Teaching ecology involves the difficult task of supporting students in their attempts to connect abstract concepts with elements of the natural world. A successful ecology course is one in which students learn to see beyond Animal Planet vignettes of organisms eating each other to the broader consequences of those interactions and the myriad others that would escape our notice if we were not trained to look for them. I teach two primary courses at Yale, landscape ecology and aquatic ecology. In both, I challenge students to link the attributes of particular systems with the ways in which ecologists conceptualize the natural world. My goal is to provoke them into thinking about (1) why we need such concepts, (2) what are the tradeoffs encountered when comparing among concepts and models, (3) how are concepts and models translated into robust and testable predictions, and (4) how do we wade out into the natural world and figure out what to measure and how to interpret what we have measured.
As a practical matter each course involves tradeoffs of its own. Landscape ecology is a large, introductory level lecture course in which I employ Web-based lab exercises (http://www.cbc.yale.edu/people/skelly/teaching.html). I try to engage students in the many ways that we can conceive of ecological patterns and then to consider the challenges inherent in studying large scale patterns. There are good reasons why ecologists have tended to look at smaller scales. During the course, the students learn about a variety of attempts to overcome the difficulties in working at large scales (e.g., island biogeography, cellular automata, spatially explicit, individual based models). Students interact with the natural world primarily by completing a term project in which they are encouraged to develop a hypothesis and test a prediction using meta-analysis. The projects have turned out to be a remarkably successful way to get students engaged as scientists. In addition, for particularly motivated students, they have yielded an opportunity to do publishable quality research. In five years of teaching this class three students have produced papers that have been or will be published in peer-reviewed journals.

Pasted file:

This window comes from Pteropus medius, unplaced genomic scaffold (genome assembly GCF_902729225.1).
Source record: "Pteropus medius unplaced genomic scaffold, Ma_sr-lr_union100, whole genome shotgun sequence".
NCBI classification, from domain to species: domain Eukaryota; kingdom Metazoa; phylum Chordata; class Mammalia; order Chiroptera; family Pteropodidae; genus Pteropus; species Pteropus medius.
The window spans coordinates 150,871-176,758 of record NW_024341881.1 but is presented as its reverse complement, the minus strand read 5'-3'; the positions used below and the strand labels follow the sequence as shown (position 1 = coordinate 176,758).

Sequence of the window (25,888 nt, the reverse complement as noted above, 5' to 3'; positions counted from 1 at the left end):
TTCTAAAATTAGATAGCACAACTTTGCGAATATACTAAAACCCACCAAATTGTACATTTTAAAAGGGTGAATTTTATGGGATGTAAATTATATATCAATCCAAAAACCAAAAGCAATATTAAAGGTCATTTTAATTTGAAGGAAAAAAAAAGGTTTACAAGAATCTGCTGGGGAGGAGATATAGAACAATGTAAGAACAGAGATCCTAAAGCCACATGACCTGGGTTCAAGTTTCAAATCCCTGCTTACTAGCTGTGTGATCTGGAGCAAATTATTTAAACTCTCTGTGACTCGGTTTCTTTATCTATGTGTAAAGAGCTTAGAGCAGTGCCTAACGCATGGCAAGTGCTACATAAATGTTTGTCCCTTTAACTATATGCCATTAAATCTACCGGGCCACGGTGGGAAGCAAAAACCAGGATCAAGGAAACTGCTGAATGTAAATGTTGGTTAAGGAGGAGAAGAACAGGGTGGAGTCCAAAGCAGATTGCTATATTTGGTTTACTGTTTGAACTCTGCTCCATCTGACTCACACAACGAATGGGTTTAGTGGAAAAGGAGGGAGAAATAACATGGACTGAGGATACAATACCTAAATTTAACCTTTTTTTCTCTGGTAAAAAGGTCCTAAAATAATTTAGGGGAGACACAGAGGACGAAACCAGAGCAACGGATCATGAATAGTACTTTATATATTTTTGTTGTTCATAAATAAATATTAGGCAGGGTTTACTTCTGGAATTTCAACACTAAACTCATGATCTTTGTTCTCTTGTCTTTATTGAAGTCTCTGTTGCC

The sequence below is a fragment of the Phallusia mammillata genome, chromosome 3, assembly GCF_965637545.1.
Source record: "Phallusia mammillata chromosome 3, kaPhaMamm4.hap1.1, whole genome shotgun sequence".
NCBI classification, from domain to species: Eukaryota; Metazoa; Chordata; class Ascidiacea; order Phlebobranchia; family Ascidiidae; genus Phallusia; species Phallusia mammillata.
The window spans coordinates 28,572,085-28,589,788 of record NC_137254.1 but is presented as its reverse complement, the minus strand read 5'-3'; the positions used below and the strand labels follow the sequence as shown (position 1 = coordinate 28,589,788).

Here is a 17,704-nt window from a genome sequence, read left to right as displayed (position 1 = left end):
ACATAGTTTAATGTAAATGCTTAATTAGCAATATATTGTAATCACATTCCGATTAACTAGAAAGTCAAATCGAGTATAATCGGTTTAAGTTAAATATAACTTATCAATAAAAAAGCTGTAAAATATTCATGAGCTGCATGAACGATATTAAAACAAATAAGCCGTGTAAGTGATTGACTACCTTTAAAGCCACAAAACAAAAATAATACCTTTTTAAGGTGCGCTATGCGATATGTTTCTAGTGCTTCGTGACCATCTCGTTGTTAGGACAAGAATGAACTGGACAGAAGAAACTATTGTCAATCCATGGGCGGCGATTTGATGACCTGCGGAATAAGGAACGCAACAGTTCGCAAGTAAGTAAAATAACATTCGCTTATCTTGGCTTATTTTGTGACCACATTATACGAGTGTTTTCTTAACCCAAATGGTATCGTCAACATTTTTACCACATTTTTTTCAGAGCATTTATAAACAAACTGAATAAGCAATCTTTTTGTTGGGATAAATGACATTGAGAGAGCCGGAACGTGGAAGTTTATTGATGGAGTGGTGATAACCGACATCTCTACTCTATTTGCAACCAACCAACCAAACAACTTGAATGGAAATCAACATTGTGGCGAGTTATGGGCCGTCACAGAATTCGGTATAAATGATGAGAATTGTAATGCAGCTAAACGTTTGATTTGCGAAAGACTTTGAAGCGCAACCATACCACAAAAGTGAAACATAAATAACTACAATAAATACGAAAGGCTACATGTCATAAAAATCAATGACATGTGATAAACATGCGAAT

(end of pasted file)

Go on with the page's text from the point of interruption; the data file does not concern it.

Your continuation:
By contrast, aquatic ecology is a much smaller, upper level class with a heavy emphasis on field instruction. I am fortunate to have access to two field sites with a wealth of historical data. Students spend the first half of the course sampling Linsley Pond where G. Evelyn Hutchinson and his students worked for many years beginning in the 1930’s. Students learn theory, some of which was at least partially inspired by work in Linsley (e.g., Size-Efficiency Hypothesis), and they learn sampling techniques all while adding to a long-term historical record of information.
During the second half of the course, we work in a small watershed where Herb Bormann, developer of the Hubbard Brook Project and now an emeritus professor, has lived for over 30 years. We add to background data collected by his former students to evaluate two small order streams. Students learn to measure physical and chemical characteristics of streams and how to sample and identify macroinvertebrates. One of these streams is in a largely undeveloped subwatershed while other was subjected to a housing development in the 1970’s. Students use their own and historical sources to chart the divergence in characteristics of these streams.
Feedback from students in the form of course evaluations and teaching awards suggests that these courses have been effective. While I am very comfortable with the subjects I have been teaching at Yale, I recognize that there are likely to be different needs at different institutions. I am prepared to teach any of a variety of ecology or conservation related topics as well as field and taxonomy based courses (e.g., herpetology).